Friday, June 21, 2019

Much to do! Busy, Busy, Busy...

In my last entry, I related the story of making an offer on what we hope will be our new home, an Island Packet 35 sailboat. In this entry, I will take the story from there to now. To say our lives have been busy would be an understatement.

After signing the sales agreement on the boat we had much to do in a short period of time. We signed the deal on June 4th. We had flights scheduled on Wednesday June 12th. Mike, our broker was going to be out town in Missouri until the 10th. We had to do a survey on the 11th.

A marine survey is an inspection, much like a home inspection before you buy a house. The survey is required by the insurance company and a lender if one is involved. You have to hire a professional to conduct the survey and you have to arrange with a boat yard to lift the boat out of the water, so that the surveyor can inspect the hull. This entire process costs the buyer about $1000.

I made a bunch of phone calls and was able to make all of the arrangements. I also started working on insurance and marinas. I had much to learn on both of these subjects. I also continued to research tax requirements and registration issues. I worked more than 8 hours a day for all of that next week. It was great to have the Miami condo to work from. Thanks again Doyle!

We left the condo on Monday, June 10 and drove the 4 hours to Bradenton, Florida. We stayed at a Days Inn. Talk about a step down in accommodations! The room was small and the area was a bit sketchy, but we made it work.

We were up early on the 11th to meet Mike at the boat and begin the process of getting comfortable. If I could not get comfortable, I could kill the deal during this step in the process. The Surveyor was right on time at 9:30 and we began getting the boat ready to have it hauled out of the water. We started looking at various systems on the boat. The Surveyor was excellent at explaining what he was doing as he went along. There were a number of things that he had only limited knowledge of, which was a disappointment, but that was mostly electronics, which is my strength.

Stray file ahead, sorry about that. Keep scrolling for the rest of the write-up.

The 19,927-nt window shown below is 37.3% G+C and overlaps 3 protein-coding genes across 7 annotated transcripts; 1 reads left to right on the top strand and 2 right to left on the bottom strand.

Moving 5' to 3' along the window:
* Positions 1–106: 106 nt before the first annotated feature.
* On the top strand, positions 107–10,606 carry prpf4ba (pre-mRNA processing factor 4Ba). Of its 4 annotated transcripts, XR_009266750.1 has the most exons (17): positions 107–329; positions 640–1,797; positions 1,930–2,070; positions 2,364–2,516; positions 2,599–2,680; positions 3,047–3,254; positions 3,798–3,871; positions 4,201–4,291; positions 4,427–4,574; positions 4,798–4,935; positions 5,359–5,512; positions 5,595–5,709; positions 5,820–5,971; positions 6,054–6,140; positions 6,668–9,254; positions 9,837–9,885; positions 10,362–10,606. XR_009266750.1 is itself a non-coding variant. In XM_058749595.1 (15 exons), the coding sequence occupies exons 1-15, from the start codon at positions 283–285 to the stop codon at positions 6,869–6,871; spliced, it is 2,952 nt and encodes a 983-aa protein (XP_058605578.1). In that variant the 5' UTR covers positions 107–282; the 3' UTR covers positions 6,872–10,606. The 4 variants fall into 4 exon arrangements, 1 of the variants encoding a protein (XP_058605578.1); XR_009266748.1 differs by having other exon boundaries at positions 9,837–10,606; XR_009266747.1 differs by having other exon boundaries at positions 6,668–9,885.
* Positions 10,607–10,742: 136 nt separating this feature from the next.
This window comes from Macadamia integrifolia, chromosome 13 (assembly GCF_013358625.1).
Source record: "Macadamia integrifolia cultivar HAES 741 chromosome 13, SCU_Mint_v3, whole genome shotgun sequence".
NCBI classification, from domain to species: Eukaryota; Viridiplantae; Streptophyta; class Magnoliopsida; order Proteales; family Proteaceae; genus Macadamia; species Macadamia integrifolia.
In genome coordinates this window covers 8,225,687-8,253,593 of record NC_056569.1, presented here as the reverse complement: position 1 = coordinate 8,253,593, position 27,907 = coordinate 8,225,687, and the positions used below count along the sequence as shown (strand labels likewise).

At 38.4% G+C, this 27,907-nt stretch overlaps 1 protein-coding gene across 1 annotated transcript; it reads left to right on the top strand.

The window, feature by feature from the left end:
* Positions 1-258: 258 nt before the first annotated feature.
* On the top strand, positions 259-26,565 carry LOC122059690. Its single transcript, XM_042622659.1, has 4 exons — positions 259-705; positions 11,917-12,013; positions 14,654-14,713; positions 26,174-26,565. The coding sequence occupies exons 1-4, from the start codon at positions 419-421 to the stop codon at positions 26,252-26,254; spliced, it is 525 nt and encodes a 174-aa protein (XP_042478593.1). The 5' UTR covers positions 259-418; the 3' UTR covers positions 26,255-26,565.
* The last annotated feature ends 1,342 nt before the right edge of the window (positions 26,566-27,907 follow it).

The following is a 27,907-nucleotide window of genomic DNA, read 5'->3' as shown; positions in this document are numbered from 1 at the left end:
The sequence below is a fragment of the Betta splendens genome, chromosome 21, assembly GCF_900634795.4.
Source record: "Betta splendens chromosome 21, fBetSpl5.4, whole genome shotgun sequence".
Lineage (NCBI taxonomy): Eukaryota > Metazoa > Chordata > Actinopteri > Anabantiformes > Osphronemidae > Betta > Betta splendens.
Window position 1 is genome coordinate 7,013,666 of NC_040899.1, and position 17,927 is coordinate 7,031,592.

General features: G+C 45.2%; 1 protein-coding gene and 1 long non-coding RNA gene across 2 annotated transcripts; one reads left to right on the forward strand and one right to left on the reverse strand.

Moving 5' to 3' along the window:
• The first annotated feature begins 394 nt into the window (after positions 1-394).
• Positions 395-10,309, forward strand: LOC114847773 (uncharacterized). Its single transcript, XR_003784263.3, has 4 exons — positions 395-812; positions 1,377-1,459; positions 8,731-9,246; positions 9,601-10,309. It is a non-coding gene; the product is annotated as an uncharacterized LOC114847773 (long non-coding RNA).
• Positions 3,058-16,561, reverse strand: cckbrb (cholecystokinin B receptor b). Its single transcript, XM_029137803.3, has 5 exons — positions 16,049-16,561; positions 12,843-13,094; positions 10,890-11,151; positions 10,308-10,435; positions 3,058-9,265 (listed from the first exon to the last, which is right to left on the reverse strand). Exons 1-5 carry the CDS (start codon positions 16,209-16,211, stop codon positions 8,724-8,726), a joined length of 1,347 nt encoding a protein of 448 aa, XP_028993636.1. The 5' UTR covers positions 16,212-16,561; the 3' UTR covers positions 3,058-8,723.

It was pretty scary to see the boat lifted on those straps, but the operators were very experienced, which gave me some comfort. 

This is what is called a "Full Keel"
You can see the dingy, outboard motor and motor lift in this picture. You can also see the solar panels and radar dome.

The Surveyor called the boat a "boring" boat. What he meant by that was that he was hard pressed to find anything wrong. After putting the boat back in the water, we took her for a test sail. We had a good 10 to 15 knots of breeze. We motored out of the harbor and the engine ran perfectly. We then turned her into the wind and I raised the mainsail. That was a bit more of a workout than I expected. This boat is much larger than what I am used to with my Hunter 22. We then unfurled the staysail and then the Genoa. We then beared away and she caught the wind in her sails and took off. We quickly accelerated to almost 7 knots. I took the helm and she felt stable and balanced. I loved the way she handled. I am sure it won't be long before I have complete confidence in her ability to take care of us in even the worst conditions.

I went forward and gave Kim the helm. She also liked the way the boat handled. I looked over the sails and found one repair on the main, but all else looked good. They are not new sails, but they should be fine for a while. It was then time to take down the sails. I had the distinct feeling that I just wanted to keep going, but we took them down and ran a full power motor test. The motor did not get hot and ran perfectly. We then headed back to the dock.

It was at this point that Kim found the only negative issue for the day. The main hatch was leaking. The strange thing is it was fresh water. It seems that there is a top side leak that is letting rain water in between the deck and the cabin top. The water had been there for a while and moved to the hatch when we healed over while sailing. The boat has not been sailed for a while. I think I found the issue right away and should be able to fix it. The good news is my Hunter has given me lots of practice fixing this type of issue.